I've been asked a lot, "How did you learn to sew?"
My answer has always been, "I didn't know I could until I tried."
I was never taught to sew. My Mom was a very good seamstress and was always cutting patterns and making us clothes when I grew up. I remember our kitchen table being filled with her sewing machine, serger and fabric when I was really young. Her mother was also a seamstress, but her Grandma Stella Forsey was an AMAZING seamstress. My Mom always told me (and still does) stories of how every time they would go to visit, her Grandma would have a new dress made and waiting for them. Dresses my Grandma had designed herself, not from a pattern. Not just your run of the mill pillow case dress, but silk dresses with big bows on the back. You know the real elaborate ones that none of us would even think about making these days. When she died she was 92. I remember her. I was young, but I remember visiting her and how much I loved her. I remember running through the nursing home halls to find Grandma Forsey. When she died I was devastated. Her estate had already been divided, but my Mom, knowing how important she was to me and worried that I might some day forget, gave me the only thing I have of my Grandma Forsey - her Christmas sock. I'm pretty sure it is just the one that they had for her in the nursing home, but on the front in gold glitter script writing I read, "Stella." That was the first time I knew her name was not Grandma Forsey (ya, I was pretty young). I remember thinking how beautiful that name was and wishing it was mine.
Yes, I come from a line of women that could sew. I, however, was not taught by any of them. My Mom spent most of my formative years not sewing. I only remember her doing so when I was very, very young. I remember watching her create, and her letting me press the foot peddle on the sewing machine to let her help (I still don't dare let my kids do that). I remember wanting to sew like that, but being too young.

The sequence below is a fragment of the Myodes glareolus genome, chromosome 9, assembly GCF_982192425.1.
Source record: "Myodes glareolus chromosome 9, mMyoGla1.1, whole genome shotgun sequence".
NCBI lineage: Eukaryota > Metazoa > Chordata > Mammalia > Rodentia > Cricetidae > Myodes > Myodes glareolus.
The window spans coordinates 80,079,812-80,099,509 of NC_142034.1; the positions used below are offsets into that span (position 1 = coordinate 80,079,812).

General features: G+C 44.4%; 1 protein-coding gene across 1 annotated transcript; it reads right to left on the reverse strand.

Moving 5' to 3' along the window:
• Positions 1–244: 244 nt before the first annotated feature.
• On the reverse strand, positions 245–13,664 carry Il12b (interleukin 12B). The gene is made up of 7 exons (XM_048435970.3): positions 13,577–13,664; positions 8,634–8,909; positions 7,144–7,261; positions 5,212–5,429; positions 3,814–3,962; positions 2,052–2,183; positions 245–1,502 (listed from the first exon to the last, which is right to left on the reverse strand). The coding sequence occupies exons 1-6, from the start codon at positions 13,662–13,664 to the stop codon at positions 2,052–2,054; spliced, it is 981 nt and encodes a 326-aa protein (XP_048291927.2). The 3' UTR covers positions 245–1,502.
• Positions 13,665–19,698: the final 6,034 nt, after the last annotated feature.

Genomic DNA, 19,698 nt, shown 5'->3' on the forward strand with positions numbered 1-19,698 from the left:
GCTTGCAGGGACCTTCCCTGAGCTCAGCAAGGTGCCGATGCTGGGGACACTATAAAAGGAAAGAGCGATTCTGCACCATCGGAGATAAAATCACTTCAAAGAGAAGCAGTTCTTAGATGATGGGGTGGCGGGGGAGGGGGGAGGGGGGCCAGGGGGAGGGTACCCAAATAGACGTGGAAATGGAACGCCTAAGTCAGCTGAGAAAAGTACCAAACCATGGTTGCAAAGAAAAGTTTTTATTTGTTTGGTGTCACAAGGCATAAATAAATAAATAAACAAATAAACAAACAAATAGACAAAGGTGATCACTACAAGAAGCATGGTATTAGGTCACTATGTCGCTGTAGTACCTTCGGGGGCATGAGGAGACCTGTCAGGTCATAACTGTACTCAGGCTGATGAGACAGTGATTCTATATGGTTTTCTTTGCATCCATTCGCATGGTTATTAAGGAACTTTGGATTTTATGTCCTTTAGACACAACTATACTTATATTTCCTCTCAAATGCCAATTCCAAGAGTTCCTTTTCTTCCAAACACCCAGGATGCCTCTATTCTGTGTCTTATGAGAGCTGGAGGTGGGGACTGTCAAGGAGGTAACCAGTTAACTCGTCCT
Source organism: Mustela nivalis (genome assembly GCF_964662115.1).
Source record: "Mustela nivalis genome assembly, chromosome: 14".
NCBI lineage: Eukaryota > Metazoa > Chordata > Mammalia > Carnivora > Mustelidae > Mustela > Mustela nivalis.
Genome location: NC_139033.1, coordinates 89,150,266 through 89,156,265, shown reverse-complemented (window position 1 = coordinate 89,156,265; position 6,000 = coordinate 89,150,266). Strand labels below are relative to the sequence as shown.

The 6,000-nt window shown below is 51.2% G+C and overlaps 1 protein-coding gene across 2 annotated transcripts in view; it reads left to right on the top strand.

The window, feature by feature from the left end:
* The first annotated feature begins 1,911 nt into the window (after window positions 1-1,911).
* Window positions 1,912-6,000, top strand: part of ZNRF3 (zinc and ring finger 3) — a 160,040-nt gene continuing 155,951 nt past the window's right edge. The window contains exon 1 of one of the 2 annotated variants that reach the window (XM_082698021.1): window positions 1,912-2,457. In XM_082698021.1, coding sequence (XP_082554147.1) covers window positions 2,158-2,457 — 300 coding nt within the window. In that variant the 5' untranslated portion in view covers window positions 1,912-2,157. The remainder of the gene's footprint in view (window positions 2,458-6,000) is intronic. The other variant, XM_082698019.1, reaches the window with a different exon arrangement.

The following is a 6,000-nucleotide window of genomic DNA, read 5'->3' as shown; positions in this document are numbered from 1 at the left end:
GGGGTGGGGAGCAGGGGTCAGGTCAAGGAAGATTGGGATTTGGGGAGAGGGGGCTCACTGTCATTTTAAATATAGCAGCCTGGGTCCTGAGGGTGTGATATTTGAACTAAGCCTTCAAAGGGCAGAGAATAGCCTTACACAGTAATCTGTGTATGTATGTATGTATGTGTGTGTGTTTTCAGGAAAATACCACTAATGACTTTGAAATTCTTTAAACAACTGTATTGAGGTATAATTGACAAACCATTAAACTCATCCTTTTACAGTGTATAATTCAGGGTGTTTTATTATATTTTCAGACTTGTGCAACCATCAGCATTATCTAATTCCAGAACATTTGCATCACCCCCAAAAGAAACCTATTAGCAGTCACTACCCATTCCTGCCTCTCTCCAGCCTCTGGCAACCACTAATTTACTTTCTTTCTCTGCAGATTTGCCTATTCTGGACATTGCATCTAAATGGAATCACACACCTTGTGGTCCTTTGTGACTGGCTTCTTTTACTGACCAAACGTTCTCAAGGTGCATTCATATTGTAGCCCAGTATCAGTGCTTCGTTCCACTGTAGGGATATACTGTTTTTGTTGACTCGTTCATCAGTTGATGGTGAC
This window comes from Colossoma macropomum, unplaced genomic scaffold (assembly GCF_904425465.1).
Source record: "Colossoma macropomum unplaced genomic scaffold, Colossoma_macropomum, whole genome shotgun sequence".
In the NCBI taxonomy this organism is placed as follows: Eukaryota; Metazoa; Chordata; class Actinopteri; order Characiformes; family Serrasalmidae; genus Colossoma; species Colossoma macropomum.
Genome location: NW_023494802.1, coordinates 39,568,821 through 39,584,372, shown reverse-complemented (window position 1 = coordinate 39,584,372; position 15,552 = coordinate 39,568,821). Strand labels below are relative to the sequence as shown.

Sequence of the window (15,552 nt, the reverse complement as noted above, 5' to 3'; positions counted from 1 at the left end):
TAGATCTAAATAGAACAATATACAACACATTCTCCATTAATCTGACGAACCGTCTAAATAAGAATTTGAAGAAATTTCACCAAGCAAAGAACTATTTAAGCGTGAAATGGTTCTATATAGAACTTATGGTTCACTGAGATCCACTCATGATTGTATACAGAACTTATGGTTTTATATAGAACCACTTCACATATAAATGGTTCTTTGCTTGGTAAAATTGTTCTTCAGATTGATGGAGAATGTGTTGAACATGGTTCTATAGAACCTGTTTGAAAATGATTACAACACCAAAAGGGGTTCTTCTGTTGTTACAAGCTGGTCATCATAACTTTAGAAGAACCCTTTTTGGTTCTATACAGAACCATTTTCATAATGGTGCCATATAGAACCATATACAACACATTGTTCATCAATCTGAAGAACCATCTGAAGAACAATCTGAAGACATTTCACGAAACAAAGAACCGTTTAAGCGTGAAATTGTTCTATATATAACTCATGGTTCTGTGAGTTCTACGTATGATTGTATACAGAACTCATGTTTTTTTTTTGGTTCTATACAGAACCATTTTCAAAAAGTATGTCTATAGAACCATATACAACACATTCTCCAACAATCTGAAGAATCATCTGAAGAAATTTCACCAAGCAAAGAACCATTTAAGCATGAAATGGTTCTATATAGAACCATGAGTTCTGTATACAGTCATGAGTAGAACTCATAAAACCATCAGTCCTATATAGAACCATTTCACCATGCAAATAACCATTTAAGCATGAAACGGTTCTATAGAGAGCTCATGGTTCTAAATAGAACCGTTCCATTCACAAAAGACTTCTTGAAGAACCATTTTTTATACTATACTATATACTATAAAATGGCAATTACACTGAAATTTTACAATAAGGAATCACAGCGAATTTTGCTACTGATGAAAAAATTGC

We were cleaning out our garage a few weekends ago and I came across a box from my younger years. When I opened it up I found this rumpled piece of fabric on top. Only it wasn't just a rumpled piece of fabric - it was my very first creation. My first original pattern. My very own design. My very first time using the sewing machine by myself.
It was a Thanksgiving dress for my doll, Stella.
I had completely forgotten about this dress, but when I pulled it from the box it all came flooding back to me. The day, the vision, my Mom getting frustrated with me when I tried to explain to her what I wanted her to make because, "you can't just make something from your head. You have to have a pattern." (she's going to die that I just put that in there, but she won't deny it). :) I do have to admit that it seemed far more masterpiece-like when I made it, but it is still amazing to me (as well as crazy funny)!
Let me go ahead and point out a couple finer points of the gown.
Fist you'll notice the wonderful appliqued/glued on turkey feathers. This, my friends, is nicely hand-stitched along the bottom for a wonderful accent (and because after stitching the bottom by hand there was no way I was going to go around all the feathers).
Don't forget about the pocket. No baby dress is complete without a usable pocket. "How did she do that amazing invisible stitching at such a young age?", you might be asking yourself. No rest for the weary and a healthy dose of heat 'n bond fusible liner. Yep, just iron on along the edges and you're done.
The casing for the ribbon/non-coordinating yarn was such a inspired idea to both keep the baby's feet warm as well as to keep the dress up. No need for a collar here.
My favorite part is of course the sleeves. Exquisitely designed for the minimalist a simple HOLE, which did the trick just fine. And because this baby was actually a doll and would never get the dress dirty, and therefore the dress would never need to be laundered, and fraying would not be a problem, there was no need (or know-how) to finish the edges.
This, my friends is how I learned to sew. I just did it and I just kept doing it.
My Mom told me the minute I started The Vintage Clothespin, "You are just like your Great-Grandma. She could see something in her head and just create it. No pattern, no directions, just make what she dreamed." I don't know about that. This amazing woman designed and made amazing dresses, pieces of clothing that actually had to fit someone. Bags, quilts, shoes and an occasional simple dress are a far cry from the things she must have created. All the same it has always been a secret pleasure of mine to think that maybe, just maybe I got a piece of my Great-Grandma. Maybe for some reason I will never know I was blessed to have that small, little piece of her passed on to me. What an amazing blessing!